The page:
Perhaps the best half day hike near Crater Lake is the 2.5 mile route to the isolated summit of Mount Scott
, at 8,929 feet the highest point in the park and for many miles around, hence the views from the top are very extensive. There are no intermediate peaks nearby to block the vista, which extends 100 miles south to Mount Shasta
in California, and 85 miles north to the Three Sisters
The trail is steep in places though not difficult during the three months of late summer/early fall when the slopes are free of snow; for most the year, like the majority of the Crater Lake backcountry, the mountain is quite inaccessible. One of the park's two fire lookout towers is built on the summit (staffed only when fires are expected), and a few small trees grow here, so there is no 360° panorama from a single point, but this doesn't detract from the amazing spectacle. Crater Lake itself is clearly visible, albeit rather distant (2 miles), since the peak is set back a way from the rim, although an elevated, close-up perspective of the crater is easily obtained from many overlooks along the Rim Drive
; instead, Mount Scott offers a great overview of a much wider area.
A pullout along the Rim Drive near Cloudcap Junction marks the start point for the Mount Scott Trail. The summit dominates the skyline to the east, guarded by a smooth, very steep scree slope below, holding some snow all year; high above, a gently sloping ridge extends southwards, and curves round to the west, providing a relatively easy route up. Snow lingers longest on the lower portion of the trail, as the land here is partly forested and shielded from the sun, while further up, the path crosses south-facing slopes where all ice melts in early summer.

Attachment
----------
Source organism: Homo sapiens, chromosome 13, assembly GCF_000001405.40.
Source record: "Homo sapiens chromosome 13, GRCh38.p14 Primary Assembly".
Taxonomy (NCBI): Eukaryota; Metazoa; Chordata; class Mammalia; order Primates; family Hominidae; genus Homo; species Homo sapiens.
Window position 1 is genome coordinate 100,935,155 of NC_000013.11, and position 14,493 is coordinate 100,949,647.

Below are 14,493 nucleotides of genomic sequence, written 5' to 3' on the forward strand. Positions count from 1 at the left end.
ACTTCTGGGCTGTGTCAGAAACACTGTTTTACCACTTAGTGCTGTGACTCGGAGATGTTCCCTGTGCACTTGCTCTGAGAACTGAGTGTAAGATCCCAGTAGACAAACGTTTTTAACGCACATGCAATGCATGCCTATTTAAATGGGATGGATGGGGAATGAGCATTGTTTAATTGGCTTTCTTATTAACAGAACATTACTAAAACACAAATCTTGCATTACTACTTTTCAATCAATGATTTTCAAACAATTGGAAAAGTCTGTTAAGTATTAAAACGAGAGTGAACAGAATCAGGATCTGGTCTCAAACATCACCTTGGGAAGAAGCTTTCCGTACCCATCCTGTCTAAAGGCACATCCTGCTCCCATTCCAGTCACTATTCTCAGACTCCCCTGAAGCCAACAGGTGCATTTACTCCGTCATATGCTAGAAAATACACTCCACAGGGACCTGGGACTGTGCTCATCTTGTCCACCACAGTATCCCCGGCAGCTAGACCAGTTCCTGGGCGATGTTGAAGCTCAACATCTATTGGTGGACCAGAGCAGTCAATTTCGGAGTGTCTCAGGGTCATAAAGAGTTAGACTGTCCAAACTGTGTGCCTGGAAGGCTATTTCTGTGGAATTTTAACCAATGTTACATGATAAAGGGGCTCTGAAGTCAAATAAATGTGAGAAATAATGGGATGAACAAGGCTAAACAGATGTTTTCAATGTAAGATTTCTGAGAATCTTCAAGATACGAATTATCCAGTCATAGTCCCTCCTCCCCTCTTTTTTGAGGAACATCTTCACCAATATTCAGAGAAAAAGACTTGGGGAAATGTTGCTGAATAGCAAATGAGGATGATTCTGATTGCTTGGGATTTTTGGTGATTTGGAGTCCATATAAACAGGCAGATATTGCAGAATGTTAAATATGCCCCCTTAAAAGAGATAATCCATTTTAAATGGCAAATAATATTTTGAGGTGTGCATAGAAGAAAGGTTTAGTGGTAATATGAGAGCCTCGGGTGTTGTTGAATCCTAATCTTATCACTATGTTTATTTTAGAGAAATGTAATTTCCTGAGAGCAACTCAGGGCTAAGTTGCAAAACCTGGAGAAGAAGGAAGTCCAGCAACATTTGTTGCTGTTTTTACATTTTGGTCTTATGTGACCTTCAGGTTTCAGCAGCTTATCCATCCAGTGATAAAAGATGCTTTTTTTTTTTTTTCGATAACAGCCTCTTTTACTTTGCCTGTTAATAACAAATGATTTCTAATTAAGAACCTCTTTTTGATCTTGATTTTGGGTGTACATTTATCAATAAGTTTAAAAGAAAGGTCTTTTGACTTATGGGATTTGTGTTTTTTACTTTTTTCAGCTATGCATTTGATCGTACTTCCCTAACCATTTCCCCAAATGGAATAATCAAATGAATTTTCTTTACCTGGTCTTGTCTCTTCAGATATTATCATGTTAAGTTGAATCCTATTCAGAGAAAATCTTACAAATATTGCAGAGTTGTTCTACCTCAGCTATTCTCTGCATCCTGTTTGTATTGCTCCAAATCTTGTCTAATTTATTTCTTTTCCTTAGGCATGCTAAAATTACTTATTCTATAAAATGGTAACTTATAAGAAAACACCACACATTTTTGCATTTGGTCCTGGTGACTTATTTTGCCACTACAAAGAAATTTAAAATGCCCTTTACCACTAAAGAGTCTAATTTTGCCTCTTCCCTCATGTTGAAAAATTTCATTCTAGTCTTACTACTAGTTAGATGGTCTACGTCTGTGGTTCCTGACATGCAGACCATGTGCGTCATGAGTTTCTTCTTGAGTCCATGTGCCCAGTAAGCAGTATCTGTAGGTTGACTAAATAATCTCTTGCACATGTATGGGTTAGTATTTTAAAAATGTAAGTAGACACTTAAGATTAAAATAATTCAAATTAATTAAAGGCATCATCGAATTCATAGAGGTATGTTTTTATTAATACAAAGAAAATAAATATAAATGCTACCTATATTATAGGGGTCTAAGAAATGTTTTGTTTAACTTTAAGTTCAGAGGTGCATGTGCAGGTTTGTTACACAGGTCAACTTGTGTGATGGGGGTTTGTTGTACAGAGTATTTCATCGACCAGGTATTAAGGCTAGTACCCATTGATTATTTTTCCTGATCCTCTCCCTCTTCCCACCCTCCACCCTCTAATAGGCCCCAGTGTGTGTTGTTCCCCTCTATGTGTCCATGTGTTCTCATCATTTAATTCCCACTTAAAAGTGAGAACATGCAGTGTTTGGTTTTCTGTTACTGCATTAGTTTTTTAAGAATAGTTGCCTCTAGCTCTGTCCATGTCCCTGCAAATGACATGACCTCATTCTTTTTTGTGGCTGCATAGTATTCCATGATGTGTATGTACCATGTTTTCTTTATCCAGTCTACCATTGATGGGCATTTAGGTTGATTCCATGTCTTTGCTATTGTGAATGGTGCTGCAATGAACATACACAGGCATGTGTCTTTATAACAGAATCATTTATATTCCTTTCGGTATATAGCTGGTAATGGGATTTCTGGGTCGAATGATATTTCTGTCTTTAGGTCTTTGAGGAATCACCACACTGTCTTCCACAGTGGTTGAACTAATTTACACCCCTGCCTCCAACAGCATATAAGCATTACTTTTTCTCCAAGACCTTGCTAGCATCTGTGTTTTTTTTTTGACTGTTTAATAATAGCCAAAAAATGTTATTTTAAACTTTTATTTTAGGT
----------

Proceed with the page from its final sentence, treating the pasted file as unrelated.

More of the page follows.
The path starts across flattish, open, pumice-covered land then soon enters the hemlock/pine woods, following the ridgeline due south then turning east after a mile and leaving the forest, crossing earthen slopes bearing many summer wildflowers. Species include red paintbrush, purple lupine and yellow pasque flower. Mount Shasta and Upper Klamath Lake are now visible, to the south, though most of the middle distance is rather featureless - uniformly wooded terrain, fairly level, with just a few lesser volcanic peaks rising a little way above. The trail cuts back west and starts a series of switchbacks, where snow may persist quite late in the season, and the views change to the west; down the steeply-sloping cirque beneath the mountain, and across to Crater Lake. The steep section ends when the path reaches the summit ridgeline, where a short off trail walk leads to a rocky summit at the south end, while the path heads north another quarter of a mile to the main peak, which is also formed of bare rock, and is home to the watchtower. No part of this is open to the public but there are plenty of places to sit and appreciate the scenery nearby. Now the whole area is in view, and the panorama covers over half of Oregon's Cascade Range, from the distant, glacier-topped summits in the north to Crater Lake and the Rim Drive close by.